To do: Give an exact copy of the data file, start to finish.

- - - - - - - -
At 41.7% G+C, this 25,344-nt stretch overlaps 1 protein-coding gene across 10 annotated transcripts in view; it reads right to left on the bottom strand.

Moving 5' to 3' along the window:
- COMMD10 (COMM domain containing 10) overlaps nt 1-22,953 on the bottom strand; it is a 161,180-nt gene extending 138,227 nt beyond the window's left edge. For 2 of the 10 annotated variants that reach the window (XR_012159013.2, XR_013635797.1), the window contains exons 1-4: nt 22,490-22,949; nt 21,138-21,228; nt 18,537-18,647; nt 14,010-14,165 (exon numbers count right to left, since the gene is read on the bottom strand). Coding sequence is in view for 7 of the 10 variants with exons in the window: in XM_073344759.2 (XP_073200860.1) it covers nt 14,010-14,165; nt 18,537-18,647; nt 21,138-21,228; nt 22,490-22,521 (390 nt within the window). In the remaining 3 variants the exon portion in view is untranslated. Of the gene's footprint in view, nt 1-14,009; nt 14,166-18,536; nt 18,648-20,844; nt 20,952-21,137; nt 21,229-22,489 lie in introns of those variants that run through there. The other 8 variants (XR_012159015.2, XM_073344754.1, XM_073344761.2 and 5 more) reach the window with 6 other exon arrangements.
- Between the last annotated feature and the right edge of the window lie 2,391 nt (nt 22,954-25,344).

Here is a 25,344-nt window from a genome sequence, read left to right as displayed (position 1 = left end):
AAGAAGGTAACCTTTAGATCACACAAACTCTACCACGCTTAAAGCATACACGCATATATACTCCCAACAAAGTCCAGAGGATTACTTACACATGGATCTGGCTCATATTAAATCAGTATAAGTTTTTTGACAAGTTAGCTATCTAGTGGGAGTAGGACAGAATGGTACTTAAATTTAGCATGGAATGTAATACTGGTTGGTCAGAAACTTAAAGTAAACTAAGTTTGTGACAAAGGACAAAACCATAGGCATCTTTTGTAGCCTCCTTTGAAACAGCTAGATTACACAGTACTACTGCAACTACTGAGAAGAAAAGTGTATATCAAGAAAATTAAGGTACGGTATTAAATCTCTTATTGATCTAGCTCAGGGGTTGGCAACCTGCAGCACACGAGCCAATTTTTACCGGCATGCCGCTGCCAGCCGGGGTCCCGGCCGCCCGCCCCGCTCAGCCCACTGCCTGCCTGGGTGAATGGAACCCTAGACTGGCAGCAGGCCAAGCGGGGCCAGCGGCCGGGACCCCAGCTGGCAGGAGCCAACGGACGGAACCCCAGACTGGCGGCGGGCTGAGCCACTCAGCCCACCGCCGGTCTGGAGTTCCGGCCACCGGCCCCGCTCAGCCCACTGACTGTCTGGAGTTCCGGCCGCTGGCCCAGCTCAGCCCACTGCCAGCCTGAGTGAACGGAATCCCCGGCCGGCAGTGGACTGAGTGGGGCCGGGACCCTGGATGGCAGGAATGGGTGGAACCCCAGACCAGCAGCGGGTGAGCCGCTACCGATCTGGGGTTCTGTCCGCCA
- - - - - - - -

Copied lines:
At 41.7% G+C, this 25,344-nt stretch overlaps 1 protein-coding gene across 10 annotated transcripts in view; it reads right to left on the bottom strand.

Moving 5' to 3' along the window:
- COMMD10 (COMM domain containing 10) overlaps nt 1-22,953 on the bottom strand; it is a 161,180-nt gene extending 138,227 nt beyond the window's left edge. For 2 of the 10 annotated variants that reach the window (XR_012159013.2, XR_013635797.1), the window contains exons 1-4: nt 22,490-22,949; nt 21,138-21,228; nt 18,537-18,647; nt 14,010-14,165 (exon numbers count right to left, since the gene is read on the bottom strand). Coding sequence is in view for 7 of the 10 variants with exons in the window: in XM_073344759.2 (XP_073200860.1) it covers nt 14,010-14,165; nt 18,537-18,647; nt 21,138-21,228; nt 22,490-22,521 (390 nt within the window). In the remaining 3 variants the exon portion in view is untranslated. Of the gene's footprint in view, nt 1-14,009; nt 14,166-18,536; nt 18,648-20,844; nt 20,952-21,137; nt 21,229-22,489 lie in introns of those variants that run through there. The other 8 variants (XR_012159015.2, XM_073344754.1, XM_073344761.2 and 5 more) reach the window with 6 other exon arrangements.
- Between the last annotated feature and the right edge of the window lie 2,391 nt (nt 22,954-25,344).

Here is a 25,344-nt window from a genome sequence, read left to right as displayed (position 1 = left end):
AAGAAGGTAACCTTTAGATCACACAAACTCTACCACGCTTAAAGCATACACGCATATATACTCCCAACAAAGTCCAGAGGATTACTTACACATGGATCTGGCTCATATTAAATCAGTATAAGTTTTTTGACAAGTTAGCTATCTAGTGGGAGTAGGACAGAATGGTACTTAAATTTAGCATGGAATGTAATACTGGTTGGTCAGAAACTTAAAGTAAACTAAGTTTGTGACAAAGGACAAAACCATAGGCATCTTTTGTAGCCTCCTTTGAAACAGCTAGATTACACAGTACTACTGCAACTACTGAGAAGAAAAGTGTATATCAAGAAAATTAAGGTACGGTATTAAATCTCTTATTGATCTAGCTCAGGGGTTGGCAACCTGCAGCACACGAGCCAATTTTTACCGGCATGCCGCTGCCAGCCGGGGTCCCGGCCGCCCGCCCCGCTCAGCCCACTGCCTGCCTGGGTGAATGGAACCCTAGACTGGCAGCAGGCCAAGCGGGGCCAGCGGCCGGGACCCCAGCTGGCAGGAGCCAACGGACGGAACCCCAGACTGGCGGCGGGCTGAGCCACTCAGCCCACCGCCGGTCTGGAGTTCCGGCCACCGGCCCCGCTCAGCCCACTGACTGTCTGGAGTTCCGGCCGCTGGCCCAGCTCAGCCCACTGCCAGCCTGAGTGAACGGAATCCCCGGCCGGCAGTGGACTGAGTGGGGCCGGGACCCTGGATGGCAGGAATGGGTGGAACCCCAGACCAGCAGCGGGTGAGCCGCTACCGATCTGGGGTTCTGTCCGCCA